In a major disappointment to state officials and community activists, the US Department of Transportation has passed over a grant application from the state's Department of Conservation and Recreation (DCR) to fund the expansion of the Neponset Greenway. The decision could further delay the completion of key elements of the popular Greenway trail, including two bridges in Mattapan that are considered essential to safely navigate a missing link of the trail in that part of Boston. Another key missing link on the trail in Dorchester near the landmark rainbow gas tank was also included in the grant application.
The US Department of Transportation announced the winners of its national TIGER III grant awards on Thursday, months ahead of schedule. The DCR had submitted its application seeking $10 million for the Neponset Greenway project in October and the timeline from the federal agency called for a decision in April 2012. Read more
A state proposal to build out several missing links in an existing waterfront trail from South Boston to the Blue Hills has been sent to Washington D.C. authorities— whose decision on whether to fund the project will likely make or break the long-awaited project.
The state’s Department of Conservation and Recreation (DCR) filed its 26 page application on Monday— the deadline day for the latest round of so-called TIGER grants issued by the U.S. Department of Transportation. DCR hopes that the federal agency will award the state some $13 million to complete the Neponset Greenway corridor, which stretches from Commercial Point in Dorchester to the Blue Hills in Milton. The exisitng multi-use trail along the Neponset River and Dorchester Bay is already a hit with bicyclists, walkers and families— but there remain some key stretches of the trail that have never been completed in Milton, Mattapan and Dorchester. Read more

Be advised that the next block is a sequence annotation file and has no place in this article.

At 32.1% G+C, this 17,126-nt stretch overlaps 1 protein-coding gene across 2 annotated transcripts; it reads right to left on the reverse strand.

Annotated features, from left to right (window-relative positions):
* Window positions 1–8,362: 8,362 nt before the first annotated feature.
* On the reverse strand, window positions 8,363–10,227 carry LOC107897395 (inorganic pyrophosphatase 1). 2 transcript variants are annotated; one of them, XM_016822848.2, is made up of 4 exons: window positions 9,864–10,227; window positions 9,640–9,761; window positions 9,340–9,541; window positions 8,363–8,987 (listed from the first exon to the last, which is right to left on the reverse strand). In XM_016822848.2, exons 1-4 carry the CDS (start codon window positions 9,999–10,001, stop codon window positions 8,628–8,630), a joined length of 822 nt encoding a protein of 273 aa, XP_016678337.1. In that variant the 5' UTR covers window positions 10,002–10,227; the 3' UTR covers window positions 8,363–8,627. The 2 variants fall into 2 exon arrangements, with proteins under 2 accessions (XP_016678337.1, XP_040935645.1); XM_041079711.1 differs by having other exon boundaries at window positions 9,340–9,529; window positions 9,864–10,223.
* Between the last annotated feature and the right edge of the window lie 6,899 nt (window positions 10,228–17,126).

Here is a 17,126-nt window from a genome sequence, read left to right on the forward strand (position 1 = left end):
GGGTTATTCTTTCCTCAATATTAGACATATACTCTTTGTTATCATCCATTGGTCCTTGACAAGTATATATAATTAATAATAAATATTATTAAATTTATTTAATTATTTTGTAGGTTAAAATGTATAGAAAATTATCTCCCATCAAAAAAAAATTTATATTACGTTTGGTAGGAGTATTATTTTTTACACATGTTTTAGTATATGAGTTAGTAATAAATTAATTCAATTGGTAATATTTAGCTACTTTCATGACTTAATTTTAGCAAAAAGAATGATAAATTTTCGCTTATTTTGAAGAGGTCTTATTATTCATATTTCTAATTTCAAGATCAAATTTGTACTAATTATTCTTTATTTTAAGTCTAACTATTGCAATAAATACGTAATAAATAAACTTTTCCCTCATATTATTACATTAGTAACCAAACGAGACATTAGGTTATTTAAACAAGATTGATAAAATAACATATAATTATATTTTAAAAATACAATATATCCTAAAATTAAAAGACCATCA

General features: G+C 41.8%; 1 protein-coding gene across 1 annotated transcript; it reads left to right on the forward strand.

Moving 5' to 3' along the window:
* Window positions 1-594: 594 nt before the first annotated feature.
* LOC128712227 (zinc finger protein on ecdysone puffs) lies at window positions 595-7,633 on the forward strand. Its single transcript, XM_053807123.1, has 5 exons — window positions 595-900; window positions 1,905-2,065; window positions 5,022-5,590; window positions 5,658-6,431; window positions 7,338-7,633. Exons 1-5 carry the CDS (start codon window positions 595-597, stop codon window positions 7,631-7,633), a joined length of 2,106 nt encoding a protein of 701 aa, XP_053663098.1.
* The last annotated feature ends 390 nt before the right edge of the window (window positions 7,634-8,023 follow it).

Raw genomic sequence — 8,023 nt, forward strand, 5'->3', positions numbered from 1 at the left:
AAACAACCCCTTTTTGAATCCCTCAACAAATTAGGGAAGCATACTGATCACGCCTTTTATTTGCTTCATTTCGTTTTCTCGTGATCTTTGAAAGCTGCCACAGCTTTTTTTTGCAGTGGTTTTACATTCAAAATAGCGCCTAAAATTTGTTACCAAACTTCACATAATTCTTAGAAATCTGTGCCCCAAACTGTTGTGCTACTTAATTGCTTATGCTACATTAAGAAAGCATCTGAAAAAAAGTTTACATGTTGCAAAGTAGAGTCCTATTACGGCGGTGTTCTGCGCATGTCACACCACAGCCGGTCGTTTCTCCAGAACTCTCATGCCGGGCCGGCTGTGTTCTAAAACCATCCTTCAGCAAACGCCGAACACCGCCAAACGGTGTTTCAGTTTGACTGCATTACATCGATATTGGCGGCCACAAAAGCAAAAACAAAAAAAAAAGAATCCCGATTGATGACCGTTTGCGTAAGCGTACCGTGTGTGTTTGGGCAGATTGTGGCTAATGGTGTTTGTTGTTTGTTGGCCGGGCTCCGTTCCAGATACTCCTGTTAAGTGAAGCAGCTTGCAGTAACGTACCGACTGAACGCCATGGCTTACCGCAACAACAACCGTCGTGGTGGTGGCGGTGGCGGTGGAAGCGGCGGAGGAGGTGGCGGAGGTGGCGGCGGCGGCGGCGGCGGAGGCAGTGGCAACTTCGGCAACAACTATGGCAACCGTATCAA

The long process of mapping out a “missing link” on the Neponset Greenway between Mattapan Square and Lower Mills has been frustrating at times. There are still some serious hurdles to clear before actual work can begin on the riverside trail that is already such a popular amenity in Dorchester.
But if residents and merchants stay focused — and make it clear to state officials that getting this Greenway connection done in a timely fashion in a top priority— there is no reason why the trail can’t be ready soon for recreation use, maybe even by this time next year. Read more
As officials with the MBTA and the Department of Conservation and Recreation (DCR) seek a safe design for a new mile-and-a-half extension of the Neponset Greenway through Mattapan and Milton, records show that few accidents have occurred in the area about which they have expressed concerns.
The DCR has overseen a lengthy community process for a long-awaited extension of the rivserside trail, which would connect an existing path from Pope John Paul II Park to a separate trail in Hyde Park. A gap currently exists, and the trail now stops at Central Ave. in Milton. Read more